POST TIME: 24 September, 2018 00:00 00 AM
Modi’s Teesta pledge on the verge of failure

Modi’s Teesta pledge on the verge of failure

Indian Prime Minister Narendra Modi appears to be on the verge of failing to live up to his pledge made to Sheikh Hasina in April, 2017 that Teesta water sharing agreement will be signed during the tenures of the governments in Delhi and Dhaka. The tenure of Sheikh Hasina will end at the end of the year while Modi’s one will end early next year. The draft of the deal was agreed and initialled by the water resources secretaries of both the countries in January, 2011 and the agreement was supposed to be signed in early September of 2011 during the Dhaka visit of the then Indian Prime Minister Dr Manmohan Singh. But, the deal could not be inked due to the last minute objection of West Bengal Chief Minister Mamata Banerjee.

According to top Bangladeshi officials concerned, it would be a ‘miracle’ if the deal is signed during the tenures of the two governments as there has been no development in respect of the much talked about agreement since the meeting between Hasina and Modi about a year and a half ago.

On April 8 last year, during Hasina’s visit to India, Modi said the Teesta had attracted greatest attention and that the deal will be signed during their tenures.

“Along with our shared land boundaries are our shared rivers. They sustain our peoples and their livelihoods. And, the one that has attracted the greatest attention is the Teesta River. This is important for India, for


Bangladesh and for India-Bangladesh relationship,” he said. “I am very happy that the Chief Minister of West Bengal is my honoured guest today. I know that her feelings for Bangladesh are as warm as my own. I assure you and the people of Bangladesh of our commitment and continuing efforts. I firmly believe that it is only my government and Sheikh Hasina, your government, that can and will find an early solution to Teesta water sharing,” he added.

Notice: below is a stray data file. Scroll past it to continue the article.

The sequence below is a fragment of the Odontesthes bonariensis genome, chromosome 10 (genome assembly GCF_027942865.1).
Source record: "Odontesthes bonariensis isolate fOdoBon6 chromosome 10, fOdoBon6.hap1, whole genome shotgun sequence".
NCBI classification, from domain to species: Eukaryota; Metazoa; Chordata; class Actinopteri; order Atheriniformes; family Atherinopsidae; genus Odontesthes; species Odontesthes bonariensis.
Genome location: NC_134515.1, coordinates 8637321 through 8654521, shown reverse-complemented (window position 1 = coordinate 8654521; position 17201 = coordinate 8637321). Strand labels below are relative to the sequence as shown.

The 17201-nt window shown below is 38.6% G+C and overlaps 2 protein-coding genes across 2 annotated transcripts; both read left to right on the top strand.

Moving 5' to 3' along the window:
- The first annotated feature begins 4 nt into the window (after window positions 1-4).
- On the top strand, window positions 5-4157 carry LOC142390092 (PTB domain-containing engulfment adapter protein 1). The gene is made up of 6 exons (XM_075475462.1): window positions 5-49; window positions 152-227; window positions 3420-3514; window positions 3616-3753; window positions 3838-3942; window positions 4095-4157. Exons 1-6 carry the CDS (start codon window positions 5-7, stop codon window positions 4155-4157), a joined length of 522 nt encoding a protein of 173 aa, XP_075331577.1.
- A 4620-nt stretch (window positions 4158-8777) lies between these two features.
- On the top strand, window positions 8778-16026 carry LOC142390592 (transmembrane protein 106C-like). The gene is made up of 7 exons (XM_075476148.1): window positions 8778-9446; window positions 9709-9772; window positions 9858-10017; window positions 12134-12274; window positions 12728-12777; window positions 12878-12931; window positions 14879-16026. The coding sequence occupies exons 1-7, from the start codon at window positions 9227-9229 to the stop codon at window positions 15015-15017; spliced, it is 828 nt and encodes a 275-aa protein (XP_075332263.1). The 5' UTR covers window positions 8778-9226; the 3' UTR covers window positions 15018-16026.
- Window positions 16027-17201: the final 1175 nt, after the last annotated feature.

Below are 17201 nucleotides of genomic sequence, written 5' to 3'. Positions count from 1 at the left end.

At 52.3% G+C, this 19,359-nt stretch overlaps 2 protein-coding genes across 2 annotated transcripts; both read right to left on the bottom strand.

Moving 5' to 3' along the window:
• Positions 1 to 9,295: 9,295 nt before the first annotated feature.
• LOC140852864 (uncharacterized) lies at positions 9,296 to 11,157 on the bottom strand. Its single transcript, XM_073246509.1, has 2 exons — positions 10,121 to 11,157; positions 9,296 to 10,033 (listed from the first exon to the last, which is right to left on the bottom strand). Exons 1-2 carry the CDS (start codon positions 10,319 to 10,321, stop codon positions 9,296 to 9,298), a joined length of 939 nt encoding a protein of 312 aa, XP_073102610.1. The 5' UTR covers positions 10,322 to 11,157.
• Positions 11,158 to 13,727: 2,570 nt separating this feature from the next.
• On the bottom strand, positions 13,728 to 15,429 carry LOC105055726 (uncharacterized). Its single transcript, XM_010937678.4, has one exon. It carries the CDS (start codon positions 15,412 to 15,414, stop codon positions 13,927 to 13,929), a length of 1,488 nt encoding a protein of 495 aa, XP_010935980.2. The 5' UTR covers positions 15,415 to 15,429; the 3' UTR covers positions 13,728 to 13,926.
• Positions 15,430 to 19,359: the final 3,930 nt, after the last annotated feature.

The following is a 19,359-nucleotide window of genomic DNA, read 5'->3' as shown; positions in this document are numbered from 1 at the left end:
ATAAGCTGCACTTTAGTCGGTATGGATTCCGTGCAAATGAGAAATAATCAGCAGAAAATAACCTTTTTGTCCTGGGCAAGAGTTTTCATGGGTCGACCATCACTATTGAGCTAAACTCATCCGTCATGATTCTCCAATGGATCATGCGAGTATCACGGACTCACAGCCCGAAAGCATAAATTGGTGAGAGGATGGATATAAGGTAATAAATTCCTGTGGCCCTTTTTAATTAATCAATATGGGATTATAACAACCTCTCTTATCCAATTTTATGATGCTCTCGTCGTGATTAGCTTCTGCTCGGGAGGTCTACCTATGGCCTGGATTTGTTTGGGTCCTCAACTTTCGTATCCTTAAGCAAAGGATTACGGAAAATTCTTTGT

“No, I don’t think the deal will be signed during the tenure of the present Bangladeshi and Indian governments,” a top diplomat told The Independent.

“The ball’s in India’s court. We had a pledge from the highest office of India and if this is not materialised there is nothing much we can do,” he said.

To a question, the diplomat said, “This issue was not discussed in the bilateral meeting between the two prime ministers on the sidelines of the BIMSTEC summit in Kathmandu on August 30.”

“I will not allow myself to think that the Indian prime minister will be able to live up to his pledge regarding Teesta. There is no such indication,” a top government official said.

“If he (Modi) wants to do it, he will have to do it bypassing the West Bengal state government led by Mamata. Under the federal system of government, that is very unlikely,” he said.

“Given the current strained relationship between Modi and Mamata, it will be a miracle if the West Bengal state government agrees to the signing of the deal,” he added.

“No development,” was the short answer from a senior diplomat, who deals with the affairs with India.

The officials believe that the both Indian central government and West Bengal state government will not want to antagonise the voters ahead of national elections in early next year by signing the deal.

They reminded that the state of West Bengal has large number of seats in Indian lower house of parliament and the ruling Bharatiya Janata Party is trying to make inroads in the state after doing well in recent elections in the north-eastern states.

Bangladesh is paying the price of Indian internal politics, they noted. To a question, a senior official of the foreign ministry said, “Sometimes, strange thing happens in diplomacy. You never know.”